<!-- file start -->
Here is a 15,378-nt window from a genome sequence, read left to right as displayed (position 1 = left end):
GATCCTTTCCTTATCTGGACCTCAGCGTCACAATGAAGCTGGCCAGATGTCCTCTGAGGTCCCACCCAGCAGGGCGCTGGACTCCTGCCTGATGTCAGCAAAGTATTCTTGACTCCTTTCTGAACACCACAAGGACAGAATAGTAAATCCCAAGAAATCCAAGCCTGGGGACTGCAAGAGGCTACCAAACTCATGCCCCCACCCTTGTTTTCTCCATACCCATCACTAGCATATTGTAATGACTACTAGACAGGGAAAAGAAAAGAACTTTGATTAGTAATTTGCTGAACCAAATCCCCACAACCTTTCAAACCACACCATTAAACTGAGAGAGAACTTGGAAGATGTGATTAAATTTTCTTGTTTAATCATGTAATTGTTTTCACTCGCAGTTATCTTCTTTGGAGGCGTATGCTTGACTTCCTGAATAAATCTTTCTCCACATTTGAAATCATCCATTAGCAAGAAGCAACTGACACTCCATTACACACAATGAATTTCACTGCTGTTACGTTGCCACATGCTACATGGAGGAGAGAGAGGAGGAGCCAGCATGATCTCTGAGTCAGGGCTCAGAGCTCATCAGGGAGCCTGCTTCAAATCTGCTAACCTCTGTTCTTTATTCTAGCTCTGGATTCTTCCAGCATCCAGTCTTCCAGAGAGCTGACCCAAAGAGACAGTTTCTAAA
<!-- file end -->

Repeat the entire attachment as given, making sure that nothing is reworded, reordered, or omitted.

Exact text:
Here is a 15,378-nt window from a genome sequence, read left to right as displayed (position 1 = left end):
GATCCTTTCCTTATCTGGACCTCAGCGTCACAATGAAGCTGGCCAGATGTCCTCTGAGGTCCCACCCAGCAGGGCGCTGGACTCCTGCCTGATGTCAGCAAAGTATTCTTGACTCCTTTCTGAACACCACAAGGACAGAATAGTAAATCCCAAGAAATCCAAGCCTGGGGACTGCAAGAGGCTACCAAACTCATGCCCCCACCCTTGTTTTCTCCATACCCATCACTAGCATATTGTAATGACTACTAGACAGGGAAAAGAAAAGAACTTTGATTAGTAATTTGCTGAACCAAATCCCCACAACCTTTCAAACCACACCATTAAACTGAGAGAGAACTTGGAAGATGTGATTAAATTTTCTTGTTTAATCATGTAATTGTTTTCACTCGCAGTTATCTTCTTTGGAGGCGTATGCTTGACTTCCTGAATAAATCTTTCTCCACATTTGAAATCATCCATTAGCAAGAAGCAACTGACACTCCATTACACACAATGAATTTCACTGCTGTTACGTTGCCACATGCTACATGGAGGAGAGAGAGGAGGAGCCAGCATGATCTCTGAGTCAGGGCTCAGAGCTCATCAGGGAGCCTGCTTCAAATCTGCTAACCTCTGTTCTTTATTCTAGCTCTGGATTCTTCCAGCATCCAGTCTTCCAGAGAGCTGACCCAAAGAGACAGTTTCTAAA